higher oxygen content. In contrast, air flow is
'bidirectional' in mammals, moving back and
forth into and out of the lungs.
As a result, air coming into a mammal's lungs
is mixed with 'old' air & this 'mixed air' has
less oxygen. So, in bird lungs, more oxygen is
available to diffuse into the blood
Respiratory cycle of a bird
The air does not go directly to the lung, but
instead travels to the caudal (posterior) air
sacs. A small amount of air will pass
through the caudal air sacs to the lung.
the air is moved from the posterior air
sacs through the ventrobronchi and
dorsobronchi into the lungs. The bronchi
continue to divide into smaller diameter
air capillaries. Blood capillaries flow
through the air capillaries and this is
where the oxygen and carbon dioxide
When the bird inspires the second time, the air
moves to the cranial air sacs.
On the second expiration, the air moves out of
the cranial air sacs, through the syrinx into the
trachea, through the larynx, and finally through
the nasal cavity and out of the nostrils.
Bird-like respiratory systems in dinosaurs -- A recent
analysis showing the presence of a very bird-like
pulmonary, or lung, system in predatory dinosaurs
provides more evidence of an evolutionary link
between dinosaurs and birds.
The mammalian respiratory system equilibrates air to the body,
protects against foreign materials, and allows for gas exchange.
In mammals, pulmonary ventilation occurs via inhalation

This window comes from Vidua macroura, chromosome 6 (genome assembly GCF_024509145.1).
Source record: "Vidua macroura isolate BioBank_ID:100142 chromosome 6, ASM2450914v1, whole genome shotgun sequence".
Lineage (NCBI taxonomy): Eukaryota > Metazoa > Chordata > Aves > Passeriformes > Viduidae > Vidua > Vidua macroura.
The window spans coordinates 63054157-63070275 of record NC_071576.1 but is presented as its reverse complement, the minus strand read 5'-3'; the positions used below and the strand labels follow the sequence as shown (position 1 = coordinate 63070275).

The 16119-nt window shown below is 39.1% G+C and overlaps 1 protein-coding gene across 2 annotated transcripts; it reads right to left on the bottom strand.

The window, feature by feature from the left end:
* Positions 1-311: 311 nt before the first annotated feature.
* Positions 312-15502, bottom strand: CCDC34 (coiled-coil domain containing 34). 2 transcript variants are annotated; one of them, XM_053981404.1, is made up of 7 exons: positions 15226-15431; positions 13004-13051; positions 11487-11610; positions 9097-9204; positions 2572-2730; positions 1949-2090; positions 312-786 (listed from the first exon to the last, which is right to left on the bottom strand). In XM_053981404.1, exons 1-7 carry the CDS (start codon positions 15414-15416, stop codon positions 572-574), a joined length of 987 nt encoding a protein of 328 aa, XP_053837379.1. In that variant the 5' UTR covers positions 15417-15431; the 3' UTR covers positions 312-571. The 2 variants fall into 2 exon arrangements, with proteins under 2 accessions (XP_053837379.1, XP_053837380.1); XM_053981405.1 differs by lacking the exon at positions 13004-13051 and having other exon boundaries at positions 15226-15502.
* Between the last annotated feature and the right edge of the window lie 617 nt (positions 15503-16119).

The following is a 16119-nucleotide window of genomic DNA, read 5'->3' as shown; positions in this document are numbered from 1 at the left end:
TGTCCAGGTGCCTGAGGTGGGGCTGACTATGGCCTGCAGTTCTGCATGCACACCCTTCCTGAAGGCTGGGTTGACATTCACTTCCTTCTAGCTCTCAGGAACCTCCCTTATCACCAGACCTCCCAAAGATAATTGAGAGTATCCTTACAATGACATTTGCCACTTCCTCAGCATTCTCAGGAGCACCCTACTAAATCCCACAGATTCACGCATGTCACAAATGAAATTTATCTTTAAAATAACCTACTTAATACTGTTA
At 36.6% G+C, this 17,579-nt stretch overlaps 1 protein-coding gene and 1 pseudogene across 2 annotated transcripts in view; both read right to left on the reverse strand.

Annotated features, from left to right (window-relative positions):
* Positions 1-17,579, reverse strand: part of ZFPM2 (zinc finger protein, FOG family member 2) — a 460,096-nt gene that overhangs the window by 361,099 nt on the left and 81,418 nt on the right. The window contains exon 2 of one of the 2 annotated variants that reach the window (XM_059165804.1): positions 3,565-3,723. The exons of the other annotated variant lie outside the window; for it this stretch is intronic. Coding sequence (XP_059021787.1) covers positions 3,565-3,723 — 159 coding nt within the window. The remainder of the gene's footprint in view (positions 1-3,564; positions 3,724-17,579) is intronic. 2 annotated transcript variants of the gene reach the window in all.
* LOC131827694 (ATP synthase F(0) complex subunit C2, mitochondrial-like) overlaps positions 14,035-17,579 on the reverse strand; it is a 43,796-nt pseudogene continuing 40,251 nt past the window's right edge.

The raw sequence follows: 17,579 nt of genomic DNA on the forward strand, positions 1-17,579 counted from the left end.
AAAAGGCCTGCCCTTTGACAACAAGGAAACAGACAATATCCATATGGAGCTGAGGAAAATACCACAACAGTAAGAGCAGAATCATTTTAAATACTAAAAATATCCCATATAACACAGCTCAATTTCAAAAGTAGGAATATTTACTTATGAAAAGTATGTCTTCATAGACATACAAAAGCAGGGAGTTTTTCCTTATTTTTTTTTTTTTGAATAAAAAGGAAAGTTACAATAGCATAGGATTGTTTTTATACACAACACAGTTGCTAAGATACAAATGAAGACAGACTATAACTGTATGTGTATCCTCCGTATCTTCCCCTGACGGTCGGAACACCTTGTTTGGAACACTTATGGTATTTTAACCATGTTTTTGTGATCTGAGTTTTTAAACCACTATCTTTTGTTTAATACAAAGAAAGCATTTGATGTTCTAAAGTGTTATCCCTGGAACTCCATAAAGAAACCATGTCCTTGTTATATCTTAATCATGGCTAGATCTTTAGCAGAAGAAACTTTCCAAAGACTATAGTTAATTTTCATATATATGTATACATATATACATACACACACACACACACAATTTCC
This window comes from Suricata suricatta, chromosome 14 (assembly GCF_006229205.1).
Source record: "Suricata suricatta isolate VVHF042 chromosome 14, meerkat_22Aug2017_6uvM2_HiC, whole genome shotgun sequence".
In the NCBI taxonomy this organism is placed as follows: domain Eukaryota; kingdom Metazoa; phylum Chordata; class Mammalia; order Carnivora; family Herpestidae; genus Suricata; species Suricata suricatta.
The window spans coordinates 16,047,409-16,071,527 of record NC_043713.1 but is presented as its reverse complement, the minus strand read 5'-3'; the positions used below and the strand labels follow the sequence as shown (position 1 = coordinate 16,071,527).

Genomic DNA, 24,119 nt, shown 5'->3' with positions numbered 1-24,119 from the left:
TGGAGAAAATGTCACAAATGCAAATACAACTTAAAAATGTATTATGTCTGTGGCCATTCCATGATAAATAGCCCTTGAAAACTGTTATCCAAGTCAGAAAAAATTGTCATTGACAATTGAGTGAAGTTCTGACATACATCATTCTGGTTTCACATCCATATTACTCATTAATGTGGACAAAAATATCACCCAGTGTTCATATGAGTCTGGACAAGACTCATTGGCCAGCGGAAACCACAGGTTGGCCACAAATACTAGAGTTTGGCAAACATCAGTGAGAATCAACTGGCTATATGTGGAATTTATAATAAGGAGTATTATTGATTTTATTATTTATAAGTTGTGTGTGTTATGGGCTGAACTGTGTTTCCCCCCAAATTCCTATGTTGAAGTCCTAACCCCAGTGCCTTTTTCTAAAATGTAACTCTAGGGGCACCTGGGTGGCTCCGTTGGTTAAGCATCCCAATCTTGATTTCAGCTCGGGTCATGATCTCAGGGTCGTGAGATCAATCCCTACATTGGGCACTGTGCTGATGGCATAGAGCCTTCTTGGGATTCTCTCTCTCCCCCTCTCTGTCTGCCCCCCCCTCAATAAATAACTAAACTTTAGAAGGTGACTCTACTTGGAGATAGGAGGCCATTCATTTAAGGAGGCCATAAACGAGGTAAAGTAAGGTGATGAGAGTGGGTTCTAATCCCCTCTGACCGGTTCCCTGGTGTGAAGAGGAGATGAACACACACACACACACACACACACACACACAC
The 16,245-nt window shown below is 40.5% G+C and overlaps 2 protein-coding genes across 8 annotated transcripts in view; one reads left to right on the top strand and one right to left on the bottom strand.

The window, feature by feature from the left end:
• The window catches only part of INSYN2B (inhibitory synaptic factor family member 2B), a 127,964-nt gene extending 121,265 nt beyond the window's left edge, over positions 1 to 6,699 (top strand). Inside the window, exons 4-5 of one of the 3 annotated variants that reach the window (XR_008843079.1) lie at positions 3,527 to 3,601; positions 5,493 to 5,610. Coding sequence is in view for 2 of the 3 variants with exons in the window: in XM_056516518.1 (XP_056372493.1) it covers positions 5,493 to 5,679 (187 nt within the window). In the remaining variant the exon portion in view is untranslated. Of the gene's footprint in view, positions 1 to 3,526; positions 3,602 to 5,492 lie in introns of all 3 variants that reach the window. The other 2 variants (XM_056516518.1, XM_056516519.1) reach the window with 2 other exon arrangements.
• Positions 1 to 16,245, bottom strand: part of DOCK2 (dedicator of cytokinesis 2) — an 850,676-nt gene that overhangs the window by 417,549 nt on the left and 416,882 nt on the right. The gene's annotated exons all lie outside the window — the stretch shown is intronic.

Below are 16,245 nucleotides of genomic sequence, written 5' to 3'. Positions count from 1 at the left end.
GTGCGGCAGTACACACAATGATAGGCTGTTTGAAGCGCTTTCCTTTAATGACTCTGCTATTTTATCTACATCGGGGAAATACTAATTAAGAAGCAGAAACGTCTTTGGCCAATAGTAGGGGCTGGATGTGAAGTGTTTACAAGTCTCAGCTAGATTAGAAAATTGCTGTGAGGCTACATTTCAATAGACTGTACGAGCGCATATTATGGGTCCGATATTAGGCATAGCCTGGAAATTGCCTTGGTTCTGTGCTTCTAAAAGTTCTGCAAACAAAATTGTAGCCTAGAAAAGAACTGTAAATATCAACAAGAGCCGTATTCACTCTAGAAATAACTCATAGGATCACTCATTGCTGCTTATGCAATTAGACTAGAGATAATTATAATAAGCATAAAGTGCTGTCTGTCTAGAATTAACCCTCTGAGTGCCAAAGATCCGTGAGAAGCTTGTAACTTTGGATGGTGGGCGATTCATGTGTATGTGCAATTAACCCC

when air enters the body through the nasal cavity.
The chief organ in mammalian
respiration is the lungs.
Inhalation happens when the rib cage opens up and the diaphragm
flattens and moves downward. The lungs can then expand into the
larger space that causes the air pressure inside them to decrease,
and the drop in air pressure inside the lung makes the outside air
Exhalation is the opposite process. The diaphragm and the rib
muscles relax to their neutral state that causes the lungs to
contract. The squashing of the lungs increases their air pressure
and forces the air to flow out.
Horses are obligate nasal breathers, which means that they
must breathe through their noses.
It is thought that this modification allows horses
to graze with their heads down while separate
nasal passages breath in air and sniff for
Marine mammals breathe oxygen with lungs just like their terrestrial
brethren, but with a few differences. First of all, to prevent water from
getting into their airway they have adapted muscles or cartilaginous
flaps to seal their tracheas when under the water. Additionally, they
exchange up to 90% of their gases in a single breath, which helps them
gather as much oxygen as possible.
Lastly, it can be dangerous for diving
mammals to have air in their lungs when
they dive to great depths.